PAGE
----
i bought myself a planner with unnumbered days, so then i had to number them. but i would have felt wrong filling in the stupid month and day numbers from our standard calendar, so i ended up designing my own calendar system. just for funsies.
the Gregorian calendar is stupid
we almost never know what day of the week any date is, which is a confusing pain in the ass that we’ve all just gotten used to. this is because the months are different lengths, and every year starts on a different day of the week.
“months” supposedly correspond to moon phase cycles, but Gregorian months don’t, so what even is the point of having them.
how long the moon takes to orbit the Earth (29.5-ish days) has nothing to do with how long the Earth takes to orbit the sun, so they’ll never fit neatly into each other. unlike days and years, moon phases don’t even affect our lives, so they shouldn’t be a key component of the calendar. they should just be tidbits for those who care.
the first day of the year is some arbitrary day in the Earth’s orbit, when it should obviously be the first day of a season.
if we were to design a new calendar from scratch, we would actually base it on the Earth’s year.
the Earth’s year
the key segments of the Earth’s year are its seasons. the seasons are caused by the Earth’s tilted spin as it orbits the sun, divided by 4 key moments in the year.
when the axis of the Earth’s spin tips closest to the sun, that’s the longest day of the year and the first day of summer: the June solstice (in the northern hemisphere).
the opposite is the first day of winter: the December solstice.
in between are the first days of spring and fall, where day and night are the same length, and the axis doesn’t tilt toward or away from the sun: the March and September equinoxes.
these 4 sections of the year should be the main focus of any Earth calendar.
(at first), i made the first day of my calendar the first day of spring. this would give us a nice yearly cycle where things grow at the beginning of the year, peak somewhere in the middle, and get cold and die at the end. (sorry southern hemisphere, but 90% of humans live in the north half.)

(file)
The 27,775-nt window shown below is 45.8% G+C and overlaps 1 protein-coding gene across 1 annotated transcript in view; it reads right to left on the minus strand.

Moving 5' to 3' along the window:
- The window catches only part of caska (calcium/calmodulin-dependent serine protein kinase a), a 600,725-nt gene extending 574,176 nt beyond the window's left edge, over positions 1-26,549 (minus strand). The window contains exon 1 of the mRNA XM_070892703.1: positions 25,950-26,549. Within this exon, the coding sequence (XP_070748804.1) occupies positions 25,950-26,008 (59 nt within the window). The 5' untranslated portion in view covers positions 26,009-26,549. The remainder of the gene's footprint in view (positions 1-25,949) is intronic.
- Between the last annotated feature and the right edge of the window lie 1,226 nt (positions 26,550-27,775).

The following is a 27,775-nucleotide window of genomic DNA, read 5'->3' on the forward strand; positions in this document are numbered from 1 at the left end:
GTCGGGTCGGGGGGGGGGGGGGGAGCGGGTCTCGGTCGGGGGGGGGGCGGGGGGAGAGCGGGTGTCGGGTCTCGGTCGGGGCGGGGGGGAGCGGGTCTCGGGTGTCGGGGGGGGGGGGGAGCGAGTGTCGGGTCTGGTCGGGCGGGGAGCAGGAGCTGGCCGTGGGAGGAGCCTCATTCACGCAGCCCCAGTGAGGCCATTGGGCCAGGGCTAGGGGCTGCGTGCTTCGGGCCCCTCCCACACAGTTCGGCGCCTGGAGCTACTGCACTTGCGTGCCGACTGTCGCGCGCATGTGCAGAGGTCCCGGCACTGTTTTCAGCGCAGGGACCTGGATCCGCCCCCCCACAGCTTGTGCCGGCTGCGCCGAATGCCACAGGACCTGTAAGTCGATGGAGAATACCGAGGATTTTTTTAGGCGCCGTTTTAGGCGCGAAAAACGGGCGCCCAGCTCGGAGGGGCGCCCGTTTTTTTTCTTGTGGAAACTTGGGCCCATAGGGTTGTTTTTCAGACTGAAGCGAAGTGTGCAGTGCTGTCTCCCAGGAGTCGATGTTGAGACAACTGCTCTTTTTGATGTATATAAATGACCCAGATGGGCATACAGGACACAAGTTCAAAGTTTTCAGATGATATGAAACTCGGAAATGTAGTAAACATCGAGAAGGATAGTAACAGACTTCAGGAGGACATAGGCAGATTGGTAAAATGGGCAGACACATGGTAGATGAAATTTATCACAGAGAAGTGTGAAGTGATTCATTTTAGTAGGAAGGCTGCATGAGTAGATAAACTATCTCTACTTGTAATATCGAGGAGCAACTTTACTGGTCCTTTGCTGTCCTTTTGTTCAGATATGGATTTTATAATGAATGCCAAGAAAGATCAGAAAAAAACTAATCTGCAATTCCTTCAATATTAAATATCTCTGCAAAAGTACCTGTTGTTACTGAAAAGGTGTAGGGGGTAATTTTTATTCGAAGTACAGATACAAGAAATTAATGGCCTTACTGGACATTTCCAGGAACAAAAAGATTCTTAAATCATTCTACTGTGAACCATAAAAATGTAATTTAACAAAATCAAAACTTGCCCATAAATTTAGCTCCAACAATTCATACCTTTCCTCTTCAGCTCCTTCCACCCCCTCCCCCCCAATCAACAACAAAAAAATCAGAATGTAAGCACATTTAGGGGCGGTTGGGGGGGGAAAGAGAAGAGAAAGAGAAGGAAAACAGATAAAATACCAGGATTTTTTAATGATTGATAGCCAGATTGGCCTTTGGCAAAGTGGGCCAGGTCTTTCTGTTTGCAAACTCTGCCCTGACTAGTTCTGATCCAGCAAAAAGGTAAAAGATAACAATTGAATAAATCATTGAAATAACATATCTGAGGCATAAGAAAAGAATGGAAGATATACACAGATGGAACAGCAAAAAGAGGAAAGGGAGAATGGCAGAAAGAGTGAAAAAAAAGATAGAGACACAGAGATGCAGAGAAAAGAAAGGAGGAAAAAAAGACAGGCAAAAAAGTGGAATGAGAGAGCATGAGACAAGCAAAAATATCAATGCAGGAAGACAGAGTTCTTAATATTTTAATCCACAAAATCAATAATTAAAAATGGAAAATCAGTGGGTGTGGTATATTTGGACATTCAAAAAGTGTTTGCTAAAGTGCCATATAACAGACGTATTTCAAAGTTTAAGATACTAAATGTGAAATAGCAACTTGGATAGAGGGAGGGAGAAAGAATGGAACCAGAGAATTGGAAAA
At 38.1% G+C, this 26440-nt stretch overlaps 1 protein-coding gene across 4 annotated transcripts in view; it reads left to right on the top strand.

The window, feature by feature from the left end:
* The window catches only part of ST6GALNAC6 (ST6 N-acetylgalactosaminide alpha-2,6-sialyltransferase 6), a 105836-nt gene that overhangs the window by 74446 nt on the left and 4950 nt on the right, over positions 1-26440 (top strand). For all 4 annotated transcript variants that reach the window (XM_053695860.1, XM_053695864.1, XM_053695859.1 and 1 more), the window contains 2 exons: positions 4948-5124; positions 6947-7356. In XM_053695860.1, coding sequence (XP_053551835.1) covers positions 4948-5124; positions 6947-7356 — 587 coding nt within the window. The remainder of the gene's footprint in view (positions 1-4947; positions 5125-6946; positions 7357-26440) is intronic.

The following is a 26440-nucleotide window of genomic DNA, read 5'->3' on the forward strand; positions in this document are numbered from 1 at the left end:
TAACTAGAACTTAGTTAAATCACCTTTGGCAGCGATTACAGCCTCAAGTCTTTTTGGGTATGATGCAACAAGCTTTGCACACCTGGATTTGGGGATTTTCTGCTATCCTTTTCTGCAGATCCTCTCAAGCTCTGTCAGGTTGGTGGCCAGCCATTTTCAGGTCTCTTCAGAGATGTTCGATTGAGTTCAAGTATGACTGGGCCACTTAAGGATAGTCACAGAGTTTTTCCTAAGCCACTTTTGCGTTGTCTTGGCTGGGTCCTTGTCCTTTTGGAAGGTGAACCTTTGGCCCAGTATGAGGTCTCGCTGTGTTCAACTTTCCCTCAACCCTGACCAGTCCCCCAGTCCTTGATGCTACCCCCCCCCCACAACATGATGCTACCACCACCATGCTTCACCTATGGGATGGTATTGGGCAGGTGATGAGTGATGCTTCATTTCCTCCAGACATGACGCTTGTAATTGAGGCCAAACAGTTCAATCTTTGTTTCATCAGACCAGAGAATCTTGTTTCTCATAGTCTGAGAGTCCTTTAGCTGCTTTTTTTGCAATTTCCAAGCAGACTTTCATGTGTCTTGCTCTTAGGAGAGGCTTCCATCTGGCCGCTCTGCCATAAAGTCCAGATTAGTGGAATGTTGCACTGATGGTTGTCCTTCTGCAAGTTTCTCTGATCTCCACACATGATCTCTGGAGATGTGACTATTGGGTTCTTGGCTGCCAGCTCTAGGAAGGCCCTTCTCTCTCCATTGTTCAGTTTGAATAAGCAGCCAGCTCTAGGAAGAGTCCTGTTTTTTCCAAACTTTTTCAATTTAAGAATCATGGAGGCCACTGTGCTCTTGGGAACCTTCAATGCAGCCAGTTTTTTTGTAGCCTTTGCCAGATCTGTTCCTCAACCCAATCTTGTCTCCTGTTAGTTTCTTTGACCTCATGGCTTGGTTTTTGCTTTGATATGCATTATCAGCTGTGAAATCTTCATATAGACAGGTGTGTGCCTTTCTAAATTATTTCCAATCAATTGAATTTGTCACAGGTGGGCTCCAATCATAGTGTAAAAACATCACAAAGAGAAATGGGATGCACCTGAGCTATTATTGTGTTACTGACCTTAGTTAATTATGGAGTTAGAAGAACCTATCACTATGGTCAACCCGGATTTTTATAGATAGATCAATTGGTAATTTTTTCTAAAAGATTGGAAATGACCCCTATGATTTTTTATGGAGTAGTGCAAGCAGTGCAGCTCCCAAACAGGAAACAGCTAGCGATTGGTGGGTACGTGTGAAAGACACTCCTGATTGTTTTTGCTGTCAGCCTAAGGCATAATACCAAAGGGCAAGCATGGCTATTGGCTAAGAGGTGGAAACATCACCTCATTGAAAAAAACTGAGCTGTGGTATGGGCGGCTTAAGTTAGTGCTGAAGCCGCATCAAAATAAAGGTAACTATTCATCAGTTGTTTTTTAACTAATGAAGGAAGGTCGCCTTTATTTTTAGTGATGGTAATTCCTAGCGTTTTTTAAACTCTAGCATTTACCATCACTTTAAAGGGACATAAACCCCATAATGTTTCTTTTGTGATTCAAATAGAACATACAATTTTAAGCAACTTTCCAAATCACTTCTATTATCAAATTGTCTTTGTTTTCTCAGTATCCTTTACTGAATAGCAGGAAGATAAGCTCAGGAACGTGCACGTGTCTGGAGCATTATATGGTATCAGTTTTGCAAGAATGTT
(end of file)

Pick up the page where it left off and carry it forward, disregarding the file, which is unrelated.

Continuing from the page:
then i divided the year into quarters for the seasons. 365 days divides into 4 × 91 days per season, plus 1 day extra, which i called “Remainder Day” and declared the 92nd day of winter.
for leap years, i put Leap Day after Remainder Day, so winter would have 93 days compared to 91 for the other seasons.
the year always starts on a Monday. Remainder Day and Leap Day are technically Monday and Tuesday, so when the calendar restarts we would get an awkward Monday-Monday or Monday-Tuesday-Monday, but everyone would probably just take Remainder Day and Leap Day as holidays anyway.
you’ll notice i kept 7-day weeks. there’s no reason why this is the best week length; it’s just arbitrary. the only reason i used 7 is because 7 × 13 is the only factor pair for 91. if the Earth’s seasons had happened to be 90 days long, for example, i might have divided them into fifteen 6-day weeks, but that still would have been arbitrary.
the only reason to even have weeks at all is because humans find it useful to have a short cycle a few days long. but nothing about human physiology or the Earth’s year makes, say, 6 better than 7, or 7 better than 8; any choice of week length would still be arbitrary. the point being, don’t interpret my use of 7-day weeks to mean that 7-day weeks makes sense. it’s just a lucky coincidence.
today’s date is notated as y12,019 s1 d44, which means “year 12,019, season 1, day 44” (based on a better year 1 for humanity). that means we’re almost halfway through winter, and almost 1/8 of the way through the entire year.